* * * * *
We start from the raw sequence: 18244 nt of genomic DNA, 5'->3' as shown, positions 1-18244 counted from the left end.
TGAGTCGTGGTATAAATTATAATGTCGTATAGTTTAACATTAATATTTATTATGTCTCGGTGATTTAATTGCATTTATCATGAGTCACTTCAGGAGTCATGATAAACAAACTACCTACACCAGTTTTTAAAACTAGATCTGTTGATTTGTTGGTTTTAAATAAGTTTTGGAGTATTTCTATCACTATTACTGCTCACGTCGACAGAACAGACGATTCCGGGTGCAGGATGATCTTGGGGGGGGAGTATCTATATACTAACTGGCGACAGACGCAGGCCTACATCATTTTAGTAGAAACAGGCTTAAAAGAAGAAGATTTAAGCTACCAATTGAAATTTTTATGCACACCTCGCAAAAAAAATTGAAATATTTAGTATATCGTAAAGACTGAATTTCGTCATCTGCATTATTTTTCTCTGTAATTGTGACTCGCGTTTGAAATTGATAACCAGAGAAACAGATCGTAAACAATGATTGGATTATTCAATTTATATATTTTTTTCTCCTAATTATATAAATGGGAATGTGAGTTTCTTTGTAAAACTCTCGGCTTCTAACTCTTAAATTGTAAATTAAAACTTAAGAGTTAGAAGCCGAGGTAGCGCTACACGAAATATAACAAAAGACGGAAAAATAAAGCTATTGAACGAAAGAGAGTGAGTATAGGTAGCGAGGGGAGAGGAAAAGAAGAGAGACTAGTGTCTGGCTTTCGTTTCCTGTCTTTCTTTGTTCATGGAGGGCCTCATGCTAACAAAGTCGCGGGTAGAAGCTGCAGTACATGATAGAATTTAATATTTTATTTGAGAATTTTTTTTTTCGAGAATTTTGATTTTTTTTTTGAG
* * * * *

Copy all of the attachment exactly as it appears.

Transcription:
We start from the raw sequence: 18244 nt of genomic DNA, 5'->3' as shown, positions 1-18244 counted from the left end.
TGAGTCGTGGTATAAATTATAATGTCGTATAGTTTAACATTAATATTTATTATGTCTCGGTGATTTAATTGCATTTATCATGAGTCACTTCAGGAGTCATGATAAACAAACTACCTACACCAGTTTTTAAAACTAGATCTGTTGATTTGTTGGTTTTAAATAAGTTTTGGAGTATTTCTATCACTATTACTGCTCACGTCGACAGAACAGACGATTCCGGGTGCAGGATGATCTTGGGGGGGGAGTATCTATATACTAACTGGCGACAGACGCAGGCCTACATCATTTTAGTAGAAACAGGCTTAAAAGAAGAAGATTTAAGCTACCAATTGAAATTTTTATGCACACCTCGCAAAAAAAATTGAAATATTTAGTATATCGTAAAGACTGAATTTCGTCATCTGCATTATTTTTCTCTGTAATTGTGACTCGCGTTTGAAATTGATAACCAGAGAAACAGATCGTAAACAATGATTGGATTATTCAATTTATATATTTTTTTCTCCTAATTATATAAATGGGAATGTGAGTTTCTTTGTAAAACTCTCGGCTTCTAACTCTTAAATTGTAAATTAAAACTTAAGAGTTAGAAGCCGAGGTAGCGCTACACGAAATATAACAAAAGACGGAAAAATAAAGCTATTGAACGAAAGAGAGTGAGTATAGGTAGCGAGGGGAGAGGAAAAGAAGAGAGACTAGTGTCTGGCTTTCGTTTCCTGTCTTTCTTTGTTCATGGAGGGCCTCATGCTAACAAAGTCGCGGGTAGAAGCTGCAGTACATGATAGAATTTAATATTTTATTTGAGAATTTTTTTTTTCGAGAATTTTGATTTTTTTTTTGAG